I like to go half and half with my chilies: half fresh, half dried. I toast the dried ones with some cumin seed.

Darth Goku Jr
Oct 19, 2004

yes yes i see, i understand


signalnoise posted:

I don't like this quote at all because I wouldn't drink rauchbier straight up but it adds a nice flavor to meat. I also wouldn't drink apple cider vinegar, but I'd cook with it. There are tons of things I would cook with but would never eat or drink straight up.

Really? Rauchbiers make a nice rich drink on their own. I mean give me only one or two a month but still. They truly are great for any slow cooked meat though.

.and I think he meant only, you know, fully formed beverages meant for consumption, as opposed to cooking wine or using the cheapest swill possible you wouldn't ever drink.

signalnoise
Mar 7, 2008


Darth Goku Jr posted:

Really? Rauchbiers make a nice rich drink on their own. I mean give me only one or two a month but still. They truly are great for any slow cooked meat though.

.and I think he meant only, you know, fully formed beverages meant for consumption, as opposed to cooking wine or using the cheapest swill possible you wouldn't ever drink.

If that's what he meant, that's cool and all, but that suggestion has really become a quotable that has gotten a lot of people I have talked to taking it the other way.


Also I knew about the existence of the chipotle ale and never though to use it in chili, so now I'm having a

YEAH DOG
Sep 24, 2009

you wanna join my
primitive noise band?


The only thing that goes in my chili colorado is



BANQUET BEER

mindphlux
Jan 8, 2004


SYFY HYPHY posted:

The only thing that goes in my chili colorado is



BANQUET BEER

i find that a splash of coors really helps round out the bitterness of a chili and aid in its digestibility, so I always add a splash of coorst

Don Corleone
Jan 25, 2004

What's next?

As much as it pains me to recommend anything by Bobby Flay, I've been using/modifying this lamb chili recipe for years now and have yet to meet someone who doesn't love it. The real key is the cumin-lime sour cream as a topping.

My main modifications:
1. I tend to use at least half beef (usually a brisket/chuck mix), if not all beef in place of the lamb
2. Less stock and/or more time. The recipe says simmer for an hour. I usually go at least two, or cut down on the stock by 25% if in a hurry. The result is too watery otherwise.
3. It says 1 Tbsp chipotle puree. I say that's fine if you're only making a quarter-batch.


quote:

Ingredients
1/4 cup olive oil
2 1/2 pounds lamb from shoulder, boned and cut into 1/2-inch cubes
Salt and freshly ground black pepper
1 1/2 large Spanish onions, finely diced
6 cloves garlic, finely chopped
1 (15-ounce) can whole tomatoes, drained and pureed
1 tablespoon chipotle puree
3 tablespoons ancho chili powder
1 tablespoon pasilla chili powder
1 tablespoon ground cumin
2 teaspoons ground coriander
1 tablespoon dried Mexican oregano
5 cups chicken stock
1 (12-ounce) bottle dark beer
Dash ground cinnamon
1 to 2 tablespoons honey
2 cups cooked or canned black beans
Chopped cilantro leaves, for garnish
Cumin Crema, recipe follows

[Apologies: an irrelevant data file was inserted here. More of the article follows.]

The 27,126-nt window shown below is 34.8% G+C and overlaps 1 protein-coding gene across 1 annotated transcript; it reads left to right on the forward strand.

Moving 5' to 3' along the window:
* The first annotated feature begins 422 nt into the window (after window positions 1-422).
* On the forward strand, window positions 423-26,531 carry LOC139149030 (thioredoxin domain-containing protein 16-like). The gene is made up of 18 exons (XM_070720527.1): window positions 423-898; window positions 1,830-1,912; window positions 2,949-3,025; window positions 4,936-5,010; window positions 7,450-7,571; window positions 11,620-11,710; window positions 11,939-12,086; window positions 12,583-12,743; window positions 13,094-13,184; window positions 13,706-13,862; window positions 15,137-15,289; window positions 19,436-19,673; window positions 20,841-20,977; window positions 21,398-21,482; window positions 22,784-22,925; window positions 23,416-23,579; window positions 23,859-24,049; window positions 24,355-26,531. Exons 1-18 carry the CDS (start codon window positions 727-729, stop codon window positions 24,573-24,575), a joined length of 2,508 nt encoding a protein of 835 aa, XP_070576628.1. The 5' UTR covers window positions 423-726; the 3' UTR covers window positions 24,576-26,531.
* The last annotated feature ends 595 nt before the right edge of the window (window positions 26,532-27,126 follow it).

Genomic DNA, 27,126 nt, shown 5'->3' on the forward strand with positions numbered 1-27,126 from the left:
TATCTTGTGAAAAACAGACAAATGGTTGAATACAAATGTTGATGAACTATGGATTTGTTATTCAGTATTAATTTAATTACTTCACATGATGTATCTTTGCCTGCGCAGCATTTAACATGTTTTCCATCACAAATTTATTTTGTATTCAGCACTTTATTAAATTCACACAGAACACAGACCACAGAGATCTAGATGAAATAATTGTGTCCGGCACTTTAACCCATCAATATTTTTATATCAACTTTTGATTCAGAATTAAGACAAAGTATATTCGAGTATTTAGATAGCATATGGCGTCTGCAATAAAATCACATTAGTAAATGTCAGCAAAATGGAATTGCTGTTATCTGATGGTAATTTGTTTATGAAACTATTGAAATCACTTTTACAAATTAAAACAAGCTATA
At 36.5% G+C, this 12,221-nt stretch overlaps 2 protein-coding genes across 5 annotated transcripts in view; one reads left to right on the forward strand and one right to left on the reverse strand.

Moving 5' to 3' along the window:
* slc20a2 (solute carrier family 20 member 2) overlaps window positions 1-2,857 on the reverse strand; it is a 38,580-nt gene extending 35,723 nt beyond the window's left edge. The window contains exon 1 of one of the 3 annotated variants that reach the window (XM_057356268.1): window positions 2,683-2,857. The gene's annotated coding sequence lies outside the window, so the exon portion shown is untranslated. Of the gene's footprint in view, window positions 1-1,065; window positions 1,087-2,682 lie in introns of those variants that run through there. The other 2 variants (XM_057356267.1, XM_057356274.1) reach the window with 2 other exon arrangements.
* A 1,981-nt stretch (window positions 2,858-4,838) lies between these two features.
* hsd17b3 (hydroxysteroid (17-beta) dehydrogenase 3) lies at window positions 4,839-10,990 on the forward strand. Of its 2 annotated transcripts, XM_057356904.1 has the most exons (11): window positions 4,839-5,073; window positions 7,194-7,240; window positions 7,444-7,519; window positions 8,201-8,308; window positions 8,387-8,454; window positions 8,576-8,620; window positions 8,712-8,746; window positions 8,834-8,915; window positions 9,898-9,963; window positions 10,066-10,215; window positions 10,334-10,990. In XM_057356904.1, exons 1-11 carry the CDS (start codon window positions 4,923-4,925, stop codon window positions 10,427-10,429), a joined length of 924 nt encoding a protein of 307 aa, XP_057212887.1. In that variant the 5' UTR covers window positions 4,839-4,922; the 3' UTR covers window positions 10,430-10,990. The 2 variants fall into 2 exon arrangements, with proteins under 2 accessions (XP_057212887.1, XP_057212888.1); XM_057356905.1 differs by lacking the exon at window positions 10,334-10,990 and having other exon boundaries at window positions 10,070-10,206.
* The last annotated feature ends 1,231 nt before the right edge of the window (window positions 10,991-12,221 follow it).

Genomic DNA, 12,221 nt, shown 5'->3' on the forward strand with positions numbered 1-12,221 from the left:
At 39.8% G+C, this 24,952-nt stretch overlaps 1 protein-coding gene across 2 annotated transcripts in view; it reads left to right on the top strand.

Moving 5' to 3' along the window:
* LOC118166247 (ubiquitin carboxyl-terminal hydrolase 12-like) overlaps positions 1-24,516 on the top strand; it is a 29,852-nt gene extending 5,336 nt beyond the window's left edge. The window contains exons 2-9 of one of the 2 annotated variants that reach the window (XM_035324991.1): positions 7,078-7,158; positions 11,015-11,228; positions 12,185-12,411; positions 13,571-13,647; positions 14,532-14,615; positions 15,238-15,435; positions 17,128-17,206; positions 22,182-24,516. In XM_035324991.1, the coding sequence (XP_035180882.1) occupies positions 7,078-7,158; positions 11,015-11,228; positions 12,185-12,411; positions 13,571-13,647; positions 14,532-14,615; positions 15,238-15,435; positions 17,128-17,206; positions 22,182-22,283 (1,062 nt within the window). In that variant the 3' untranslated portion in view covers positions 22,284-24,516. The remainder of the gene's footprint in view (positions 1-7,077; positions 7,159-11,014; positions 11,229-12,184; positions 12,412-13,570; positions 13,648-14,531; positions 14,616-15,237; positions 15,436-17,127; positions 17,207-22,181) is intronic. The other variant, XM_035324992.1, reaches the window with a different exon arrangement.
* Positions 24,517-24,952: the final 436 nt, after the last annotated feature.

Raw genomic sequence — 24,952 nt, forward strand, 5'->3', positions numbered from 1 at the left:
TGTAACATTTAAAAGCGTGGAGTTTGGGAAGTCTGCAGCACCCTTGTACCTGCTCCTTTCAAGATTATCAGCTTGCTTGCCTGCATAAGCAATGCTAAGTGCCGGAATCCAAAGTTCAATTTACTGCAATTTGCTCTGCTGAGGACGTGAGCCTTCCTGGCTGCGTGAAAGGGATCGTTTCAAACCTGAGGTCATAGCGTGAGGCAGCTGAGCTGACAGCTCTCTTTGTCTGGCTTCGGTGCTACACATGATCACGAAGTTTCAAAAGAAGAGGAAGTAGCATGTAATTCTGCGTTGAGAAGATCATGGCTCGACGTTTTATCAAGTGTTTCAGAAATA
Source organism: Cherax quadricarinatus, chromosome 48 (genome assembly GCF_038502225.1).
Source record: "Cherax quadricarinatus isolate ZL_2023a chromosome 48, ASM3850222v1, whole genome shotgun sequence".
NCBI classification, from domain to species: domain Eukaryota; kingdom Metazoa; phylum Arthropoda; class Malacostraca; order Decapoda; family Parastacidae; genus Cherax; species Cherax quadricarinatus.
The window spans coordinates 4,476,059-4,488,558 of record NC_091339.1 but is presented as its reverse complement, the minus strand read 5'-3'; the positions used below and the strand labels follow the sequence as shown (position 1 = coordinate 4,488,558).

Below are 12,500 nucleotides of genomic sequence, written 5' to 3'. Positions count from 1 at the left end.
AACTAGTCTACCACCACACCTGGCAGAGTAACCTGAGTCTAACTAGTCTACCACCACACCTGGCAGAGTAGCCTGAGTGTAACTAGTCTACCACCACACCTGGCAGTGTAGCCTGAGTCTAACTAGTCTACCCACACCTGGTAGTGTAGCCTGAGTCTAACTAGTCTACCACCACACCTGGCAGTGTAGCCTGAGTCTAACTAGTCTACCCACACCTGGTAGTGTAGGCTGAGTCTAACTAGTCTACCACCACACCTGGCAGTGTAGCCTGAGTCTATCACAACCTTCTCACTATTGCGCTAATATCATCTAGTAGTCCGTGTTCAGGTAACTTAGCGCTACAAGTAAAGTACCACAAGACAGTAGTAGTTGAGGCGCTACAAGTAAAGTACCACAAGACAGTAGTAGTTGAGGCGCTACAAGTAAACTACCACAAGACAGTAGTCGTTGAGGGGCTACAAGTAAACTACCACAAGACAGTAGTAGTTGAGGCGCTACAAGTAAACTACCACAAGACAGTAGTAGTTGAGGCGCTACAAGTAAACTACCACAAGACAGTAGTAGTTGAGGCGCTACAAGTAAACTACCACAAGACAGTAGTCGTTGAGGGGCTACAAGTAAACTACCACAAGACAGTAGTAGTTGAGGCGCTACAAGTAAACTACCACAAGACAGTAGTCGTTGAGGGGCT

Avocado Relish, recipe follows
Red Onion Relish, recipe follows
Fry Bread, recipe follows
Directions
Heat the oil in a medium saucepan over high heat. Add the lamb, in batches, season with salt and pepper, and cook until seared and browned on all sides. Remove the lamb to a plate with a slotted spoon.

Add the onion to the pan and cook until soft. Add the garlic and cook for 1 minute. Add the tomatoes, chipotle, and spices. Return the lamb to the pan, add the stock and beer; cover and cook at a simmer for over medium heat, about 1 hour, or until the lamb is tender and the mixture has thickened. After 30 minutes, check seasoning and add honey. During the last 15 minutes, add the cinnamon and cooked beans. Season with salt and pepper, to taste. Sprinkle with chopped cilantro. Ladle into bowls and top with a large dollop of Cumin Crema, Avocado Relish, and Red Onion Relish. Serve with fry bread on the side.

Cumin Crema:
1 pint creme fraiche, Mexican crema or sour cream
1 tablespoon ground cumin
1 tablespoon fresh lime juice
Salt and freshly ground pepper
Whisk together ingredients in a bowl. Season with salt and pepper, to taste. Cover and refrigerate for at least 1 hour before serving.

http://www.foodnetwork.com/recipes/...cipe/index.html

Cranberry Jam
Apr 8, 2011


signalnoise posted:



Rauchbier and Stone Smoked Porter are my beers of choice for chili.

I'll have to try that chipotle ale next time I want to make chili that looks really good.

milquetoast child
Jun 27, 2003

literally


For a 1 year remembrance of Slay, I cooked his version of chili (this includes browning each steak cube on all 6 sides, almost ducasse style, flouring them all first), but I also added 2 table spoons of homemade ground/cracked szechuan peppercorns to the end.

That may have been a grievous error because while it's about as spicy as normal, my entire mouth is numb and even my lips.

His Divine Shadow
Aug 7, 2000

I'm not a fascist. I'm a priest. Fascists dress up in black and tell people what to do.


I've been wondering if I should try and make chili using pork ribs, is this just a crazy idea? There's a store here that sells some nice (already cooked, made then and there) ribs, been thinking what if I just chuck this in, with bones and all?

signalnoise
Mar 7, 2008


His Divine Shadow posted: